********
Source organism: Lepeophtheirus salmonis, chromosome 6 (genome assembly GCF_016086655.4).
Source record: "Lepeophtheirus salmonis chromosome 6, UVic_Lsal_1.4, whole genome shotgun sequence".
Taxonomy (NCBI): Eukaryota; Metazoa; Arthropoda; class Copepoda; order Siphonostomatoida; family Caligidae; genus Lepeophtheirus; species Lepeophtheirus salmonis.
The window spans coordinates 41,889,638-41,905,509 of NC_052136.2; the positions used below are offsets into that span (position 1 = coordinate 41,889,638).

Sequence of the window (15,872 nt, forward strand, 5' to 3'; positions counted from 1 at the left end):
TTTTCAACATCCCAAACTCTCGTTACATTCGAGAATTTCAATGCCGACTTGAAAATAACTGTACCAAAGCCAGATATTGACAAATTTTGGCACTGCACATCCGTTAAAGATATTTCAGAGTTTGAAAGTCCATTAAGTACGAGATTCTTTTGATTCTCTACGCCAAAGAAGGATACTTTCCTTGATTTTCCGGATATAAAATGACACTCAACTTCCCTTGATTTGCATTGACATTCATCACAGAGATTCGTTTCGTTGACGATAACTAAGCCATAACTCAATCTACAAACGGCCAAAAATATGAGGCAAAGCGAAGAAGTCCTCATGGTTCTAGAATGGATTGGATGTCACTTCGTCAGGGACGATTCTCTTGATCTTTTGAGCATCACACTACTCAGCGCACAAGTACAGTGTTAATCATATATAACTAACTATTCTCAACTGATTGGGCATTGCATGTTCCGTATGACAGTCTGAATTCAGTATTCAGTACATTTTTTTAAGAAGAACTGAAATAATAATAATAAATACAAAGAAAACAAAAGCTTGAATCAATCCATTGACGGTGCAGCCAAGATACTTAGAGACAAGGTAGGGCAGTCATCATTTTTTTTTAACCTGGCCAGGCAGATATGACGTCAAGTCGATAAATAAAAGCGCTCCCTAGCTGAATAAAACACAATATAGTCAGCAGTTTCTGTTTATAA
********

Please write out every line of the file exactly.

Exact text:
Source organism: Lepeophtheirus salmonis, chromosome 6 (genome assembly GCF_016086655.4).
Source record: "Lepeophtheirus salmonis chromosome 6, UVic_Lsal_1.4, whole genome shotgun sequence".
Taxonomy (NCBI): Eukaryota; Metazoa; Arthropoda; class Copepoda; order Siphonostomatoida; family Caligidae; genus Lepeophtheirus; species Lepeophtheirus salmonis.
The window spans coordinates 41,889,638-41,905,509 of NC_052136.2; the positions used below are offsets into that span (position 1 = coordinate 41,889,638).

Sequence of the window (15,872 nt, forward strand, 5' to 3'; positions counted from 1 at the left end):
TTTTCAACATCCCAAACTCTCGTTACATTCGAGAATTTCAATGCCGACTTGAAAATAACTGTACCAAAGCCAGATATTGACAAATTTTGGCACTGCACATCCGTTAAAGATATTTCAGAGTTTGAAAGTCCATTAAGTACGAGATTCTTTTGATTCTCTACGCCAAAGAAGGATACTTTCCTTGATTTTCCGGATATAAAATGACACTCAACTTCCCTTGATTTGCATTGACATTCATCACAGAGATTCGTTTCGTTGACGATAACTAAGCCATAACTCAATCTACAAACGGCCAAAAATATGAGGCAAAGCGAAGAAGTCCTCATGGTTCTAGAATGGATTGGATGTCACTTCGTCAGGGACGATTCTCTTGATCTTTTGAGCATCACACTACTCAGCGCACAAGTACAGTGTTAATCATATATAACTAACTATTCTCAACTGATTGGGCATTGCATGTTCCGTATGACAGTCTGAATTCAGTATTCAGTACATTTTTTTAAGAAGAACTGAAATAATAATAATAAATACAAAGAAAACAAAAGCTTGAATCAATCCATTGACGGTGCAGCCAAGATACTTAGAGACAAGGTAGGGCAGTCATCATTTTTTTTTAACCTGGCCAGGCAGATATGACGTCAAGTCGATAAATAAAAGCGCTCCCTAGCTGAATAAAACACAATATAGTCAGCAGTTTCTGTTTATAA